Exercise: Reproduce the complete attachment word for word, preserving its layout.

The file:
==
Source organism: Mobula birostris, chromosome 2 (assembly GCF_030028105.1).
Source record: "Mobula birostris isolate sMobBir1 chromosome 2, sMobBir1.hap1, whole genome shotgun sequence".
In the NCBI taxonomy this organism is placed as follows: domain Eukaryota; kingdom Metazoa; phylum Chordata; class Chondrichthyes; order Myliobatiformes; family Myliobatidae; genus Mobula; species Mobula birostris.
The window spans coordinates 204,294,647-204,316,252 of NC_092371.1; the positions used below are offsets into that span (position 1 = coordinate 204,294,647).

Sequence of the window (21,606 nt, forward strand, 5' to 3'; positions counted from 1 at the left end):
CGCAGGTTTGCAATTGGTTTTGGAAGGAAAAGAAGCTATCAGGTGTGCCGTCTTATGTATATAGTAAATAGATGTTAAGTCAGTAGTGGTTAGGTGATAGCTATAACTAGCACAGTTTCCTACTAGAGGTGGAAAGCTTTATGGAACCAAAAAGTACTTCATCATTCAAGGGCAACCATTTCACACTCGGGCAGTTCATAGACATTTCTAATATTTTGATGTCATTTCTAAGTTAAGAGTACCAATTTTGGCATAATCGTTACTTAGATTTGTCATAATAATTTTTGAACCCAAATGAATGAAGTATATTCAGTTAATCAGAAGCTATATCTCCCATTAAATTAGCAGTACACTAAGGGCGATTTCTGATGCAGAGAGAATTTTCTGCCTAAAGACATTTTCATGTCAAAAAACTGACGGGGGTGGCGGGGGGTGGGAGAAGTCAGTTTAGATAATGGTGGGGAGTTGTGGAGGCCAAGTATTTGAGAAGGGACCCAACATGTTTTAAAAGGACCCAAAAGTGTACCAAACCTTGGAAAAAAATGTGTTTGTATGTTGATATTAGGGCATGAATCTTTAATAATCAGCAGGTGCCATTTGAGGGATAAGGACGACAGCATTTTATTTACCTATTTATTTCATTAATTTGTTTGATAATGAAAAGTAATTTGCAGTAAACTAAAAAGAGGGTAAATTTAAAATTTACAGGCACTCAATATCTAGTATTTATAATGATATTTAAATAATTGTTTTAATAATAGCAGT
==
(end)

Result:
Source organism: Mobula birostris, chromosome 2 (assembly GCF_030028105.1).
Source record: "Mobula birostris isolate sMobBir1 chromosome 2, sMobBir1.hap1, whole genome shotgun sequence".
In the NCBI taxonomy this organism is placed as follows: domain Eukaryota; kingdom Metazoa; phylum Chordata; class Chondrichthyes; order Myliobatiformes; family Myliobatidae; genus Mobula; species Mobula birostris.
The window spans coordinates 204,294,647-204,316,252 of NC_092371.1; the positions used below are offsets into that span (position 1 = coordinate 204,294,647).

Sequence of the window (21,606 nt, forward strand, 5' to 3'; positions counted from 1 at the left end):
CGCAGGTTTGCAATTGGTTTTGGAAGGAAAAGAAGCTATCAGGTGTGCCGTCTTATGTATATAGTAAATAGATGTTAAGTCAGTAGTGGTTAGGTGATAGCTATAACTAGCACAGTTTCCTACTAGAGGTGGAAAGCTTTATGGAACCAAAAAGTACTTCATCATTCAAGGGCAACCATTTCACACTCGGGCAGTTCATAGACATTTCTAATATTTTGATGTCATTTCTAAGTTAAGAGTACCAATTTTGGCATAATCGTTACTTAGATTTGTCATAATAATTTTTGAACCCAAATGAATGAAGTATATTCAGTTAATCAGAAGCTATATCTCCCATTAAATTAGCAGTACACTAAGGGCGATTTCTGATGCAGAGAGAATTTTCTGCCTAAAGACATTTTCATGTCAAAAAACTGACGGGGGTGGCGGGGGGTGGGAGAAGTCAGTTTAGATAATGGTGGGGAGTTGTGGAGGCCAAGTATTTGAGAAGGGACCCAACATGTTTTAAAAGGACCCAAAAGTGTACCAAACCTTGGAAAAAAATGTGTTTGTATGTTGATATTAGGGCATGAATCTTTAATAATCAGCAGGTGCCATTTGAGGGATAAGGACGACAGCATTTTATTTACCTATTTATTTCATTAATTTGTTTGATAATGAAAAGTAATTTGCAGTAAACTAAAAAGAGGGTAAATTTAAAATTTACAGGCACTCAATATCTAGTATTTATAATGATATTTAAATAATTGTTTTAATAATAGCAGT